This tribute was added by patti arsenault on 13th November 2017

"To all of the Andrews kids and grand kids and Kings and McAlarneys:  What great memories you write about - I was smiling reading each one, knowing where it was coming from.  I too, took Allen's night school woodworking class and witnessed his teaching abilities.  I can remember camping at Saco River in North Conway and him scolding us girls for giggling at someone who had tripped on something.  And then came in close and told us we should hold our giggles till we got back home and then laugh!  

I can remember being with Dottie and Allen at Lowell Ave in Watertown, Horseneck beach, Hermit Island and Bradenton.  My sister Judy and I took the gang out to Bradenton Beach probably the last time they were all together - Frank and Florris, Dottie and Allen, Dale and Eileen and Avis and Harold.  They loved each other and they taught us how to have fun,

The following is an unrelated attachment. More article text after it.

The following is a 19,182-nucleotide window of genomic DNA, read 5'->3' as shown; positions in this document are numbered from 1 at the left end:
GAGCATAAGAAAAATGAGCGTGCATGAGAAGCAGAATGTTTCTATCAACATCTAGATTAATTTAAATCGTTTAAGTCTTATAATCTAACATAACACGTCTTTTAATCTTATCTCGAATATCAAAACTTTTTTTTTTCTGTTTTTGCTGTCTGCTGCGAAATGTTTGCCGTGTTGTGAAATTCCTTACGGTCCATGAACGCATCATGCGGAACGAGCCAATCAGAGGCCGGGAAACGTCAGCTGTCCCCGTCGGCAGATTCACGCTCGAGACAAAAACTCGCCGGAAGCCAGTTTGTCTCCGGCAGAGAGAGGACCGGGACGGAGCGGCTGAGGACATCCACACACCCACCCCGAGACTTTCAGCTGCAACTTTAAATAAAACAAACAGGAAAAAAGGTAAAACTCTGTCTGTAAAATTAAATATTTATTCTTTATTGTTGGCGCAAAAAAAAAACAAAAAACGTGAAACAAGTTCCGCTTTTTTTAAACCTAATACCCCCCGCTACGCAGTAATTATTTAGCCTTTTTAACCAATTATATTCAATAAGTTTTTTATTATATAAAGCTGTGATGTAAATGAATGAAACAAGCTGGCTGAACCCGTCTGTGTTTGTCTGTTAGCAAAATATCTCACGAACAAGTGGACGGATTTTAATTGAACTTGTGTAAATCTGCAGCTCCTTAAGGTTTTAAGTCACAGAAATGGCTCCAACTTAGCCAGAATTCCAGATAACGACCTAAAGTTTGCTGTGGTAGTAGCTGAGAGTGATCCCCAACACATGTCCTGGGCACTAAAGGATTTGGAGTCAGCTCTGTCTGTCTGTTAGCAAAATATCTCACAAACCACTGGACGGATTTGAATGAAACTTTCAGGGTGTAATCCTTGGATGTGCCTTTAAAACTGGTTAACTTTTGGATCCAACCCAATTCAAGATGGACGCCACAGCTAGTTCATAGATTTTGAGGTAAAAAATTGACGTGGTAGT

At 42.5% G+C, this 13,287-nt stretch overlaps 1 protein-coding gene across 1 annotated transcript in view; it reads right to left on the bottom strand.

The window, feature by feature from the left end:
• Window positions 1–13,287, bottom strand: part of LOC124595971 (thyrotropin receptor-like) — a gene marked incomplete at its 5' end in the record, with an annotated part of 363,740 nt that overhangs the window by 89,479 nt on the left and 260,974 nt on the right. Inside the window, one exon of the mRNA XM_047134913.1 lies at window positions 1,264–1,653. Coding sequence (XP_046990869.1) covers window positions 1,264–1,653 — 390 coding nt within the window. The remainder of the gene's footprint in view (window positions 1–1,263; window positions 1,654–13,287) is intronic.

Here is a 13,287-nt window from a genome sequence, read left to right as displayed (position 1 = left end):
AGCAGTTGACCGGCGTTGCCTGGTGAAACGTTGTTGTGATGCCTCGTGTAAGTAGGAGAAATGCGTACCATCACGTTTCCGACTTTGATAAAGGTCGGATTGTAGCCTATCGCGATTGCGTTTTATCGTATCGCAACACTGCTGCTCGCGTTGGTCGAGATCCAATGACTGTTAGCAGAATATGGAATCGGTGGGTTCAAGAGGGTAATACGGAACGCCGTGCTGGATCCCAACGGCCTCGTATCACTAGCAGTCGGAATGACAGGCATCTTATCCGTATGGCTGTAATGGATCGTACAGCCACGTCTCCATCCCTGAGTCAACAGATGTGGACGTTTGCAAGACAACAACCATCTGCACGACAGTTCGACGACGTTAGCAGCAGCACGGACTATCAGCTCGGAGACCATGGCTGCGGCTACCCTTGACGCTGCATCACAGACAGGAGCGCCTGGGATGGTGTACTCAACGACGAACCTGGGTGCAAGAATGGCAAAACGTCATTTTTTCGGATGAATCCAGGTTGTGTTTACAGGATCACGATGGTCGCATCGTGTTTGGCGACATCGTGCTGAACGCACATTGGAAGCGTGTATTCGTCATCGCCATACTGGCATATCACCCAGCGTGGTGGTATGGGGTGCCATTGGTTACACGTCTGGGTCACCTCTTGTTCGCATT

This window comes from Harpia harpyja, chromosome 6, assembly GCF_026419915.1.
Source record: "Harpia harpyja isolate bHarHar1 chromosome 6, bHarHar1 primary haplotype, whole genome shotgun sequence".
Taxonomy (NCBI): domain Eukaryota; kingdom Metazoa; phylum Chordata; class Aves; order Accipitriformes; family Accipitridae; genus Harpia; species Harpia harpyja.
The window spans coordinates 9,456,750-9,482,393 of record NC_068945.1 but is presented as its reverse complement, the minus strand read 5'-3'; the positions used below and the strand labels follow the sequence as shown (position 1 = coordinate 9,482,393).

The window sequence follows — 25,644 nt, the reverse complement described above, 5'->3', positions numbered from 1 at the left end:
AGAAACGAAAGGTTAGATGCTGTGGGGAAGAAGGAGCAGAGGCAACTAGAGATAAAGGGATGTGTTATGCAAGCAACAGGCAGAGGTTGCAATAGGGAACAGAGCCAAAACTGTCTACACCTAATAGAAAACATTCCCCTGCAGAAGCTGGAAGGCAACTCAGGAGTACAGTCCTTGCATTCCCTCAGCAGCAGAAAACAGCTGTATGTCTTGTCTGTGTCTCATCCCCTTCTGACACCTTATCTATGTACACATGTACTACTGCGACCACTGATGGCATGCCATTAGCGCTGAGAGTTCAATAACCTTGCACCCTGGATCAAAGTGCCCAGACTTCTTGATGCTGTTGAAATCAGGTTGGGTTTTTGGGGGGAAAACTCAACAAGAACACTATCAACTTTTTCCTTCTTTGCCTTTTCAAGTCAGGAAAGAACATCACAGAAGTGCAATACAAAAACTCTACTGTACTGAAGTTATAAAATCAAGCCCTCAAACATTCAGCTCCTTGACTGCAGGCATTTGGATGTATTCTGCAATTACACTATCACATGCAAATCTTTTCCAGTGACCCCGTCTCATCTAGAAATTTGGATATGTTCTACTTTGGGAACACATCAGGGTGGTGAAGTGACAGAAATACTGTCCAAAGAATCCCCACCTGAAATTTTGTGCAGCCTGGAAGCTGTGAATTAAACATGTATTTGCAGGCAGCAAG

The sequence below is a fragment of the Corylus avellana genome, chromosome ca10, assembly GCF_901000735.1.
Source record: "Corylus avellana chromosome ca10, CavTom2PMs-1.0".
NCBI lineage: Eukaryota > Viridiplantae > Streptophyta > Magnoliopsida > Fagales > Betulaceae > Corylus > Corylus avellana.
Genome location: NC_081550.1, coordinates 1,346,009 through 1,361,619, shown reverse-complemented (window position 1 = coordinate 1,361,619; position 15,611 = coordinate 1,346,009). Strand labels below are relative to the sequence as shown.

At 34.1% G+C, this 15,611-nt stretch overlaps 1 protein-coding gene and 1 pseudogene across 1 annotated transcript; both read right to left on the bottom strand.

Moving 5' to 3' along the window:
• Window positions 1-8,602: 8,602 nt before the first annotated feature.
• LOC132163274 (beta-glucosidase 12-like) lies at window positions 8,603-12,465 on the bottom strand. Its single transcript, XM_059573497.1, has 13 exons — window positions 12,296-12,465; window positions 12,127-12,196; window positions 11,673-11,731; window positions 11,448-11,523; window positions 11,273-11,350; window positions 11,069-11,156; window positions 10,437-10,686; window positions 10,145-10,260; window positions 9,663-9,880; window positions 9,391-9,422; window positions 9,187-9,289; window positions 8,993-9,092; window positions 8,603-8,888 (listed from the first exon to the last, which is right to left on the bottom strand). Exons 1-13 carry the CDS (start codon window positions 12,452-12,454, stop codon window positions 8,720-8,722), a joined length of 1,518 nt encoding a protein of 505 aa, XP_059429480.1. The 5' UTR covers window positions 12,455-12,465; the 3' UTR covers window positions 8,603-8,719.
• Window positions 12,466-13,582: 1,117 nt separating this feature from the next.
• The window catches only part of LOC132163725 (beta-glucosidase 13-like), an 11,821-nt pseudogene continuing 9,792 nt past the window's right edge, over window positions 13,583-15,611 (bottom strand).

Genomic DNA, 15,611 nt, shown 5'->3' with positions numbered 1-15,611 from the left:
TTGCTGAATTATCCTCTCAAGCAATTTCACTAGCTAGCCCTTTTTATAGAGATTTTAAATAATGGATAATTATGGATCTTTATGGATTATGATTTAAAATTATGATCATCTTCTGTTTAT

Cheers Allen - Give Dottie a smooch for me!"

This tribute was added by JOE VITELLO on 12th November 2017

"WE MET ON THE FL KEYS.. WE MET ON BOW LAKE.. WE MET IN ALASKA. FUN TIMES  ALWAYS REMEMBERED..XX
.        
JOE AND BARB"

This tribute was added by Paul McAlarney (Allen's Grandson) on 12th November 2017